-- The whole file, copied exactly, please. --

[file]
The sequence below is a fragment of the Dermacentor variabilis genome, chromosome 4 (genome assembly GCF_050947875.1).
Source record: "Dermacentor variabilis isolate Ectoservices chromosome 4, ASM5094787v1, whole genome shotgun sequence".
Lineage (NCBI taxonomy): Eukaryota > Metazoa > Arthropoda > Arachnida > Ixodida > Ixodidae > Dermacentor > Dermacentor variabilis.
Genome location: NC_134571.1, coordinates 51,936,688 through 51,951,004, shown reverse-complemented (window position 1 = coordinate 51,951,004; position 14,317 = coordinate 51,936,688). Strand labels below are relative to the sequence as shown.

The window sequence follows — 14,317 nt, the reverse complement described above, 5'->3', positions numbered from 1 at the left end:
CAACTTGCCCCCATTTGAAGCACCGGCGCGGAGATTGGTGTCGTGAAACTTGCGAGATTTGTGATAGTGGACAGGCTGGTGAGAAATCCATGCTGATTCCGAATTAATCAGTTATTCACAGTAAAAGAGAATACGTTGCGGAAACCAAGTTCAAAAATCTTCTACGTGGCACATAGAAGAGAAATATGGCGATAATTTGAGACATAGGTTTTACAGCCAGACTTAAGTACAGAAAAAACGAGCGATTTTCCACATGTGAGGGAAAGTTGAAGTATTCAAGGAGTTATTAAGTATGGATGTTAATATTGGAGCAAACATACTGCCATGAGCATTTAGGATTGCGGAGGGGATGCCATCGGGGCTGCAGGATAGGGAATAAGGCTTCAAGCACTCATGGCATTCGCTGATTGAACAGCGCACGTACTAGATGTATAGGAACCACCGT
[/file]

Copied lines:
The sequence below is a fragment of the Dermacentor variabilis genome, chromosome 4 (genome assembly GCF_050947875.1).
Source record: "Dermacentor variabilis isolate Ectoservices chromosome 4, ASM5094787v1, whole genome shotgun sequence".
Lineage (NCBI taxonomy): Eukaryota > Metazoa > Arthropoda > Arachnida > Ixodida > Ixodidae > Dermacentor > Dermacentor variabilis.
Genome location: NC_134571.1, coordinates 51,936,688 through 51,951,004, shown reverse-complemented (window position 1 = coordinate 51,951,004; position 14,317 = coordinate 51,936,688). Strand labels below are relative to the sequence as shown.

The window sequence follows — 14,317 nt, the reverse complement described above, 5'->3', positions numbered from 1 at the left end:
CAACTTGCCCCCATTTGAAGCACCGGCGCGGAGATTGGTGTCGTGAAACTTGCGAGATTTGTGATAGTGGACAGGCTGGTGAGAAATCCATGCTGATTCCGAATTAATCAGTTATTCACAGTAAAAGAGAATACGTTGCGGAAACCAAGTTCAAAAATCTTCTACGTGGCACATAGAAGAGAAATATGGCGATAATTTGAGACATAGGTTTTACAGCCAGACTTAAGTACAGAAAAAACGAGCGATTTTCCACATGTGAGGGAAAGTTGAAGTATTCAAGGAGTTATTAAGTATGGATGTTAATATTGGAGCAAACATACTGCCATGAGCATTTAGGATTGCGGAGGGGATGCCATCGGGGCTGCAGGATAGGGAATAAGGCTTCAAGCACTCATGGCATTCGCTGATTGAACAGCGCACGTACTAGATGTATAGGAACCACCGT